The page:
I am so very proud of the decision my son made to serve our nation. I am humbled by, and I thank, those who have made the same decision, and for those who will do the same. I thank the parents who supported their child’s decision.

No matter what the future holds, with faith and prayer, we will survive the miles between us, wherever he may be called to serve.

Have you experienced sending your child off to boot camp? How did you handle it? Let me know in the comments section. And again, thank you for service as a military family!

© Lynne Cobb – 2014

David's Graduation and Texas Trip 001

Dave graduating

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8 Responses to Proud Military Mom

  1. This is a great post, Lynne. You should be a proud wife and mom. I know the feelings of sending a son off to BMT. I also remember when I flew out of DTW on the way to San Antonio for BMT. Is was one of the most difficult things I had to do. Now that I look back at it, the experience was really great for me. I believe that if more young adults were to enlist in the military service, they would learn so much and we would have a better world to live in. Keep up the great writing!

    • LynneCobb says:

      Thanks, Bob. I can’t even imagine leaving all that is familiar for the unfamiliarity of BMT! Thank you, and your son, for your service.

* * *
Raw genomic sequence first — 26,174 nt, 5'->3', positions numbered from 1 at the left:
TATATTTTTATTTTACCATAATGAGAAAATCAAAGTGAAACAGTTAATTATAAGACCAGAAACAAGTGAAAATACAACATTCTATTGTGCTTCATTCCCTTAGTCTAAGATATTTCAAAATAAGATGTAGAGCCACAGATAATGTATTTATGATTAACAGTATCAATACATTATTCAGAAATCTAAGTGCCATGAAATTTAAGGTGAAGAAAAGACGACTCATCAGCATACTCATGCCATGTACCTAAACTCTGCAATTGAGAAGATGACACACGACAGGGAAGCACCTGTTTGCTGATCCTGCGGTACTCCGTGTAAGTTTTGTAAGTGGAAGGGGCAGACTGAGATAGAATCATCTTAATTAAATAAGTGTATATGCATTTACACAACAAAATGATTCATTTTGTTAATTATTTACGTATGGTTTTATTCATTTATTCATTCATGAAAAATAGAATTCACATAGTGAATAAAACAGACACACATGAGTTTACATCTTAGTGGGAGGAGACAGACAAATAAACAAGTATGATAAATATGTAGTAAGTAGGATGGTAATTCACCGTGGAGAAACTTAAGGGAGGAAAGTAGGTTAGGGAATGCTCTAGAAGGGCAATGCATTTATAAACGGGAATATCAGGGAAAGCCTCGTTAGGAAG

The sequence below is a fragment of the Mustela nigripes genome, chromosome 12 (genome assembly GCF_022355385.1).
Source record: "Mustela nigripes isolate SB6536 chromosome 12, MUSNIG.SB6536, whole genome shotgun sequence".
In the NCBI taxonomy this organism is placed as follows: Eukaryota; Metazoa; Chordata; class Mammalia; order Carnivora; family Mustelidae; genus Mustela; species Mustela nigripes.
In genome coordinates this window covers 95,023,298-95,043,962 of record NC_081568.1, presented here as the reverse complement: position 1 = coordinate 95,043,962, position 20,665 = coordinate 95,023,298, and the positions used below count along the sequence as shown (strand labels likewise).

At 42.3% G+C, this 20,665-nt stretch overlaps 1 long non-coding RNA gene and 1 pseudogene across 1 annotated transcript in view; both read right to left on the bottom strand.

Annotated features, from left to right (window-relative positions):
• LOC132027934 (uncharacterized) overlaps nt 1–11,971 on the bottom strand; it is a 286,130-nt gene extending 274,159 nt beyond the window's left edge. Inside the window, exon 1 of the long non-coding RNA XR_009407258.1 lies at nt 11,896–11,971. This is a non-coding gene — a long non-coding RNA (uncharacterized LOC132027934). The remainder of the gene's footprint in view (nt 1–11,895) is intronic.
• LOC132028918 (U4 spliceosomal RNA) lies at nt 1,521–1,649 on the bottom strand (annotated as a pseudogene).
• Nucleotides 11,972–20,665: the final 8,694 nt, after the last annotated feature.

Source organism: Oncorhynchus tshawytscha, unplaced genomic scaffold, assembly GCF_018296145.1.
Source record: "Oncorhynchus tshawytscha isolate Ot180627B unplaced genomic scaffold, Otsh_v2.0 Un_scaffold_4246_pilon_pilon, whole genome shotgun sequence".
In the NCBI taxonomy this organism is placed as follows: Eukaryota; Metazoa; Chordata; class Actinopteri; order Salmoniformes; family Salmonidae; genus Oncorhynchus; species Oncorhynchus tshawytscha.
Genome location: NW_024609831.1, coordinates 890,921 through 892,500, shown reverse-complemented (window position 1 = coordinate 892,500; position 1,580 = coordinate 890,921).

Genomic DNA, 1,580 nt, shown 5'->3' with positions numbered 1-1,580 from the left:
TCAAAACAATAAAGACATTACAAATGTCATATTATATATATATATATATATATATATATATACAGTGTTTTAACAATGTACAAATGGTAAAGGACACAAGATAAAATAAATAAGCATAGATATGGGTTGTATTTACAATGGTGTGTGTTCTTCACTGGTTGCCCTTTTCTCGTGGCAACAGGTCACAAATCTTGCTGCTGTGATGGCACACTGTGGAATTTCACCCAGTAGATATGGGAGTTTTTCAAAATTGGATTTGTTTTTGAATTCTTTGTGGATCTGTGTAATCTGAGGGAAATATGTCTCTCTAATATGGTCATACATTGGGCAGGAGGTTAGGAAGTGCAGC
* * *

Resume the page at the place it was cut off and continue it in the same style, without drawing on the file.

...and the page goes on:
2. I haven’t sent either son (one is special needs so will never go) off to boot camp, though I was really lonely for my eldest went he went all the way across the country to college. Even though I knew it was what he wanted, and right for him to leave, I sure did miss him. As to him, he rarely called because he was having so much fun. I doubt that parallels your son’s experience!!
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  3. This is something that would be so hard for me to accept. Blessings to him in his service. May he stay safe.
    Carol Cassara recently posted…Accepting the new reality: a generation in denialMy Profile

  4. This is a beautiful article. I will never forget the day my son left for bootcamp. I was scared to death.
    My best friend passed away a few weeks ago and her 17-year-old daughter is headed to Paris Island in July. All of her Mom’s closest friends and I are coming up with a plan to support her through bootcamp and beyond. I am biting my nails.
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    • LynneCobb says:

      Thank you, Doreen. I totally understand your fear. And that is so very compassionate of you and your friends to support your best friend’s daughter when she will need all of you the most. Pass our sincere thanks along to that young lady, and to your son. They’re both lucky to have you!!